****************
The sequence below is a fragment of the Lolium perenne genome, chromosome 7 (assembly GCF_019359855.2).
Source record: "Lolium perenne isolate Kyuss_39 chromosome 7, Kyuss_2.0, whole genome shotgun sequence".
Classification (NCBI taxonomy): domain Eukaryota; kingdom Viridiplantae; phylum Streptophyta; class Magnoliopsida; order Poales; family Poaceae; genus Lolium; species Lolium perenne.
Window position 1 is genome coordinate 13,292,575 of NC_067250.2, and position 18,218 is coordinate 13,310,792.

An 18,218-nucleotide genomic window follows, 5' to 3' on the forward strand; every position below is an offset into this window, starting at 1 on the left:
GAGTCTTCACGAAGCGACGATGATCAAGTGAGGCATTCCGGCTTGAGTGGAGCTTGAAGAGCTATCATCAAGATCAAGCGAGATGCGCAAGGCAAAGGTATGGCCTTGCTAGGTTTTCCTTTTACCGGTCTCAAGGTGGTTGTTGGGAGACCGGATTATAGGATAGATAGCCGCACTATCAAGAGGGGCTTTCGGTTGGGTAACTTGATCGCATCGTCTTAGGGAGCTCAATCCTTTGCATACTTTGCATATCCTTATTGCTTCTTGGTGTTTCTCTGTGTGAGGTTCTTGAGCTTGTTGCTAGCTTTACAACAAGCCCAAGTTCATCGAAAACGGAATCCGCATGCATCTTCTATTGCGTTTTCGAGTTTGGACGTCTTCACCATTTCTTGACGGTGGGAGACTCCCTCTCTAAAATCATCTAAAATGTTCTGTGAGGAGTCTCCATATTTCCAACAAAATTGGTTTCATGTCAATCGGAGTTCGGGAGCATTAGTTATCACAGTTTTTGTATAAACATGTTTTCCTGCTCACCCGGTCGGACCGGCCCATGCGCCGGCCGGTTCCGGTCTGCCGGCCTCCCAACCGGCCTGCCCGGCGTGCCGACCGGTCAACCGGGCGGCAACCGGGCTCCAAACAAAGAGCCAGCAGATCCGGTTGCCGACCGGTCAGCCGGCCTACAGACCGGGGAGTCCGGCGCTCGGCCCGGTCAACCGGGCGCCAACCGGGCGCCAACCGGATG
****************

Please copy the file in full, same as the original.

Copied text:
The sequence below is a fragment of the Lolium perenne genome, chromosome 7 (assembly GCF_019359855.2).
Source record: "Lolium perenne isolate Kyuss_39 chromosome 7, Kyuss_2.0, whole genome shotgun sequence".
Classification (NCBI taxonomy): domain Eukaryota; kingdom Viridiplantae; phylum Streptophyta; class Magnoliopsida; order Poales; family Poaceae; genus Lolium; species Lolium perenne.
Window position 1 is genome coordinate 13,292,575 of NC_067250.2, and position 18,218 is coordinate 13,310,792.

An 18,218-nucleotide genomic window follows, 5' to 3' on the forward strand; every position below is an offset into this window, starting at 1 on the left:
GAGTCTTCACGAAGCGACGATGATCAAGTGAGGCATTCCGGCTTGAGTGGAGCTTGAAGAGCTATCATCAAGATCAAGCGAGATGCGCAAGGCAAAGGTATGGCCTTGCTAGGTTTTCCTTTTACCGGTCTCAAGGTGGTTGTTGGGAGACCGGATTATAGGATAGATAGCCGCACTATCAAGAGGGGCTTTCGGTTGGGTAACTTGATCGCATCGTCTTAGGGAGCTCAATCCTTTGCATACTTTGCATATCCTTATTGCTTCTTGGTGTTTCTCTGTGTGAGGTTCTTGAGCTTGTTGCTAGCTTTACAACAAGCCCAAGTTCATCGAAAACGGAATCCGCATGCATCTTCTATTGCGTTTTCGAGTTTGGACGTCTTCACCATTTCTTGACGGTGGGAGACTCCCTCTCTAAAATCATCTAAAATGTTCTGTGAGGAGTCTCCATATTTCCAACAAAATTGGTTTCATGTCAATCGGAGTTCGGGAGCATTAGTTATCACAGTTTTTGTATAAACATGTTTTCCTGCTCACCCGGTCGGACCGGCCCATGCGCCGGCCGGTTCCGGTCTGCCGGCCTCCCAACCGGCCTGCCCGGCGTGCCGACCGGTCAACCGGGCGGCAACCGGGCTCCAAACAAAGAGCCAGCAGATCCGGTTGCCGACCGGTCAGCCGGCCTACAGACCGGGGAGTCCGGCGCTCGGCCCGGTCAACCGGGCGCCAACCGGGCGCCAACCGGATG